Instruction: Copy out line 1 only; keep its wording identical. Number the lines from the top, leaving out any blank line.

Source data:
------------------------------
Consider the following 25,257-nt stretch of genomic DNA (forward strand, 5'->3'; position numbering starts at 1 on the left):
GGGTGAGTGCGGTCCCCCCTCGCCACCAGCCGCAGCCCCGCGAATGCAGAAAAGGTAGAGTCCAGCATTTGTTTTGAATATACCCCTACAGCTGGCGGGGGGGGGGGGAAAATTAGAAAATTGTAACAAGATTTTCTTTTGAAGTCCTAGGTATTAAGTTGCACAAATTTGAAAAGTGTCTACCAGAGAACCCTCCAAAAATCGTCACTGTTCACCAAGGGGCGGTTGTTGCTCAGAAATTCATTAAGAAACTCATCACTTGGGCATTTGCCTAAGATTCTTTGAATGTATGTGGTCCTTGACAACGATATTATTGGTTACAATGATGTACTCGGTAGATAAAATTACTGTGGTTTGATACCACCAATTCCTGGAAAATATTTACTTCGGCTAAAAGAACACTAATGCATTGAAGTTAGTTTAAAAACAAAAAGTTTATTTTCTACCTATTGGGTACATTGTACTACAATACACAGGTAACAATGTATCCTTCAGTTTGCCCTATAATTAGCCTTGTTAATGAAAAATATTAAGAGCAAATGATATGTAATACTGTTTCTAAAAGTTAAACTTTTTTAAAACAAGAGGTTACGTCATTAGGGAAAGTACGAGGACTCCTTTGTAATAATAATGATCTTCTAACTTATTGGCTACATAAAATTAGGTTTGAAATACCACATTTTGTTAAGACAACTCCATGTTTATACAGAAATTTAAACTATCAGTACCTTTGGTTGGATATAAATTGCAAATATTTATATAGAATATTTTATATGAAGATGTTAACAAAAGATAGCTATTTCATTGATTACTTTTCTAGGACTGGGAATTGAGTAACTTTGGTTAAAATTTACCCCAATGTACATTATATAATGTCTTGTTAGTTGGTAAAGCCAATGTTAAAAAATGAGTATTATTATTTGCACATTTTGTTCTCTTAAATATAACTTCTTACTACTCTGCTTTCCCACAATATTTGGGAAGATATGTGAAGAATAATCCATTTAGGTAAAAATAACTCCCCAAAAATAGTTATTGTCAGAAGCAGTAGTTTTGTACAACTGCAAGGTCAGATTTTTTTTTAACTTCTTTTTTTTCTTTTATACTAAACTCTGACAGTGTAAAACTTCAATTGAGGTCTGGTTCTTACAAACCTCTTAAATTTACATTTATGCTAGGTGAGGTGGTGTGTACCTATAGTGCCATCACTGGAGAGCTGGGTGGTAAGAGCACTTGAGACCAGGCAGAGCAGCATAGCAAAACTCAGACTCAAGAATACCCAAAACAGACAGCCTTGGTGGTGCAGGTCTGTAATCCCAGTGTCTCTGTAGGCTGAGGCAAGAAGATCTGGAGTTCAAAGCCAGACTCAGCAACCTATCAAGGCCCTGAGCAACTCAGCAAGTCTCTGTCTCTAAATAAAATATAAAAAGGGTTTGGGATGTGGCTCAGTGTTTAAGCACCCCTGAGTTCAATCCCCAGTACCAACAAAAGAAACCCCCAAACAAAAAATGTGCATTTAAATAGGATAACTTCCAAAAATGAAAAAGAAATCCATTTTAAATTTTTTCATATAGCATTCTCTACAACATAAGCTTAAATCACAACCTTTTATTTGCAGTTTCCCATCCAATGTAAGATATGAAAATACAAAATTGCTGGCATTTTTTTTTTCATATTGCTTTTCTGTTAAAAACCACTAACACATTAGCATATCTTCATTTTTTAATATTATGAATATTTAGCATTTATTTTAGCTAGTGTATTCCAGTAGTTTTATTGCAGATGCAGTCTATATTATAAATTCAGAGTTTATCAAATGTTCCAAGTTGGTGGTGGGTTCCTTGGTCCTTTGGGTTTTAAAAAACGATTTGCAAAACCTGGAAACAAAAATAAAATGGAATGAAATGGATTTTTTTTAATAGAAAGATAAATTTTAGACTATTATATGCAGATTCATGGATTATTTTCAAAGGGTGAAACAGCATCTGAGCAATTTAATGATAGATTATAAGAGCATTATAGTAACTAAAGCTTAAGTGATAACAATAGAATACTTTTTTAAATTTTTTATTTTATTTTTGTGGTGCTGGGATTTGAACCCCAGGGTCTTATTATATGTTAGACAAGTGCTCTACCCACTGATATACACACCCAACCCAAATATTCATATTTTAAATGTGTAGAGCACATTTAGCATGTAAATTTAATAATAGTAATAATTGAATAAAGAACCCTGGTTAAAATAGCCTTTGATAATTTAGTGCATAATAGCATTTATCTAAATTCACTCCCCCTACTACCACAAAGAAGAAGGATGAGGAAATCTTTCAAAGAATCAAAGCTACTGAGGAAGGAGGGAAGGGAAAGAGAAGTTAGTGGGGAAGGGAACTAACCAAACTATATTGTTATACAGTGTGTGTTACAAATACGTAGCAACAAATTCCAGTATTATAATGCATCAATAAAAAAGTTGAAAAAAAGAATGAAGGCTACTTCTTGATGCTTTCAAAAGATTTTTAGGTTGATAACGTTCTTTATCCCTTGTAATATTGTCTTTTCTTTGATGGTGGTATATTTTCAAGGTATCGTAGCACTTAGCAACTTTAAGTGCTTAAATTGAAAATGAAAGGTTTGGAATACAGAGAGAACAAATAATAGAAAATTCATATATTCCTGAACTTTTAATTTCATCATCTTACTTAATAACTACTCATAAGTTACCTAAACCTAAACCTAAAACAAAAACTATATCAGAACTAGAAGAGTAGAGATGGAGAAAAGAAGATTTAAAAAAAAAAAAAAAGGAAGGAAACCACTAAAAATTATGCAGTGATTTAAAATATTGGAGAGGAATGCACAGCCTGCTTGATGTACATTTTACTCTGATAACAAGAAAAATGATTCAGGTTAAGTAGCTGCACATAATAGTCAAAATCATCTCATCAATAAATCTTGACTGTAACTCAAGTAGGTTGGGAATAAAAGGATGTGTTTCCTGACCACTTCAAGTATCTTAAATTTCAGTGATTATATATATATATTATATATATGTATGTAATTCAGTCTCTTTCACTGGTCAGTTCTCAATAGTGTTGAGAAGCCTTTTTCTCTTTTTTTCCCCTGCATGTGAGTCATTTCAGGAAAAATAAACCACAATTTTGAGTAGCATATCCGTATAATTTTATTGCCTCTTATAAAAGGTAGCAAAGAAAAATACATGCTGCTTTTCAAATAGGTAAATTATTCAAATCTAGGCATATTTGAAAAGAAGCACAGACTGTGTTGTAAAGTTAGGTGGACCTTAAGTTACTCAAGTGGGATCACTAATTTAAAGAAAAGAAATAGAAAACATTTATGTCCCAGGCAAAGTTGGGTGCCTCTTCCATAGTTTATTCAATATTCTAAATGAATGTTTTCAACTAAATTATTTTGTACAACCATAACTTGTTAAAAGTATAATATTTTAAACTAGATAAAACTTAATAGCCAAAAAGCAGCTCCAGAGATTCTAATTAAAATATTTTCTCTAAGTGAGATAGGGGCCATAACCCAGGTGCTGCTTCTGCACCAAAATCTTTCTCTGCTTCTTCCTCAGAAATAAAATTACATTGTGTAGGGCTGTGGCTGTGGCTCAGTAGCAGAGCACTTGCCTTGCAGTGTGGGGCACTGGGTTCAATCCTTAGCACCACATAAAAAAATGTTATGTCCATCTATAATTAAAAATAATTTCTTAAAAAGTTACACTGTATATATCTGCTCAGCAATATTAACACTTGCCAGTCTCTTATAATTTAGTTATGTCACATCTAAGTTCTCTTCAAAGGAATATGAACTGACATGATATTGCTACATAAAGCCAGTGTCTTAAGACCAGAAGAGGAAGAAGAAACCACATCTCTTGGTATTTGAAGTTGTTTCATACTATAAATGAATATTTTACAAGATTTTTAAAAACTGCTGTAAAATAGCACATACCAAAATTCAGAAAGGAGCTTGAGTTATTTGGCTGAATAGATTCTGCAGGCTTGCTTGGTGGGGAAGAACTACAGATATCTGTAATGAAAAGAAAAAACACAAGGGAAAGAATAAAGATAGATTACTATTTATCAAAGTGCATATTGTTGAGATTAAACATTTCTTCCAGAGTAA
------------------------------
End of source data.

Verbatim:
Consider the following 25,257-nt stretch of genomic DNA (forward strand, 5'->3'; position numbering starts at 1 on the left):